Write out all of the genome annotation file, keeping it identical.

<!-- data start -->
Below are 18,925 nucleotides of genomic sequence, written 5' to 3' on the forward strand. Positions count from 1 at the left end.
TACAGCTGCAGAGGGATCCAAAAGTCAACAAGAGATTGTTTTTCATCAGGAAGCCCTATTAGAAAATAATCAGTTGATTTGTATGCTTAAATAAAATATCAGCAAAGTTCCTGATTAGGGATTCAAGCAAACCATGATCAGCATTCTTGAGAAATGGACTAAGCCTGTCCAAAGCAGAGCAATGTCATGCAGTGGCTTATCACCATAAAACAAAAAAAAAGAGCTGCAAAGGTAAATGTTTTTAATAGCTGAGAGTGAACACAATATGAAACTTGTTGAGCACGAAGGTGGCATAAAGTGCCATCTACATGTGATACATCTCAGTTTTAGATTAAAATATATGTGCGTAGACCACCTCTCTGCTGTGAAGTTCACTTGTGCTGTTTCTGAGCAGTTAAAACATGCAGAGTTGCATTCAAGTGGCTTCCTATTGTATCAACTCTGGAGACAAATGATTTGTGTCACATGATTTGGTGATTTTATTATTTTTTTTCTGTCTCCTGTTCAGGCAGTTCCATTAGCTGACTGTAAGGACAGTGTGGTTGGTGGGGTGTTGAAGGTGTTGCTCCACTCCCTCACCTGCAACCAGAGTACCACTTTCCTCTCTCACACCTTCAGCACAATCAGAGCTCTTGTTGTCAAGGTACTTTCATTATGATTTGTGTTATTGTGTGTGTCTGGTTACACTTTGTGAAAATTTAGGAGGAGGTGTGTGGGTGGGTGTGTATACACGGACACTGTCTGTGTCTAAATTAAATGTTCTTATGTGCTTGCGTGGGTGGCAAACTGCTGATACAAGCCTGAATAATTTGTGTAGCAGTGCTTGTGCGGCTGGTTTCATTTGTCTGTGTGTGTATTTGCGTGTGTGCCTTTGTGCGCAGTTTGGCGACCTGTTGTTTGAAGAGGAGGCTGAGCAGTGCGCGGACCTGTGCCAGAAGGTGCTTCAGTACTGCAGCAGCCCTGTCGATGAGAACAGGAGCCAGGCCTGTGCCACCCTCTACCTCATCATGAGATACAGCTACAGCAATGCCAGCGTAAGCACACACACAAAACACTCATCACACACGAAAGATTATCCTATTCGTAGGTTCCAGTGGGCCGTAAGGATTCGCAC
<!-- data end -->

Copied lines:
Below are 18,925 nucleotides of genomic sequence, written 5' to 3' on the forward strand. Positions count from 1 at the left end.
TACAGCTGCAGAGGGATCCAAAAGTCAACAAGAGATTGTTTTTCATCAGGAAGCCCTATTAGAAAATAATCAGTTGATTTGTATGCTTAAATAAAATATCAGCAAAGTTCCTGATTAGGGATTCAAGCAAACCATGATCAGCATTCTTGAGAAATGGACTAAGCCTGTCCAAAGCAGAGCAATGTCATGCAGTGGCTTATCACCATAAAACAAAAAAAAAGAGCTGCAAAGGTAAATGTTTTTAATAGCTGAGAGTGAACACAATATGAAACTTGTTGAGCACGAAGGTGGCATAAAGTGCCATCTACATGTGATACATCTCAGTTTTAGATTAAAATATATGTGCGTAGACCACCTCTCTGCTGTGAAGTTCACTTGTGCTGTTTCTGAGCAGTTAAAACATGCAGAGTTGCATTCAAGTGGCTTCCTATTGTATCAACTCTGGAGACAAATGATTTGTGTCACATGATTTGGTGATTTTATTATTTTTTTTCTGTCTCCTGTTCAGGCAGTTCCATTAGCTGACTGTAAGGACAGTGTGGTTGGTGGGGTGTTGAAGGTGTTGCTCCACTCCCTCACCTGCAACCAGAGTACCACTTTCCTCTCTCACACCTTCAGCACAATCAGAGCTCTTGTTGTCAAGGTACTTTCATTATGATTTGTGTTATTGTGTGTGTCTGGTTACACTTTGTGAAAATTTAGGAGGAGGTGTGTGGGTGGGTGTGTATACACGGACACTGTCTGTGTCTAAATTAAATGTTCTTATGTGCTTGCGTGGGTGGCAAACTGCTGATACAAGCCTGAATAATTTGTGTAGCAGTGCTTGTGCGGCTGGTTTCATTTGTCTGTGTGTGTATTTGCGTGTGTGCCTTTGTGCGCAGTTTGGCGACCTGTTGTTTGAAGAGGAGGCTGAGCAGTGCGCGGACCTGTGCCAGAAGGTGCTTCAGTACTGCAGCAGCCCTGTCGATGAGAACAGGAGCCAGGCCTGTGCCACCCTCTACCTCATCATGAGATACAGCTACAGCAATGCCAGCGTAAGCACACACACAAAACACTCATCACACACGAAAGATTATCCTATTCGTAGGTTCCAGTGGGCCGTAAGGATTCGCAC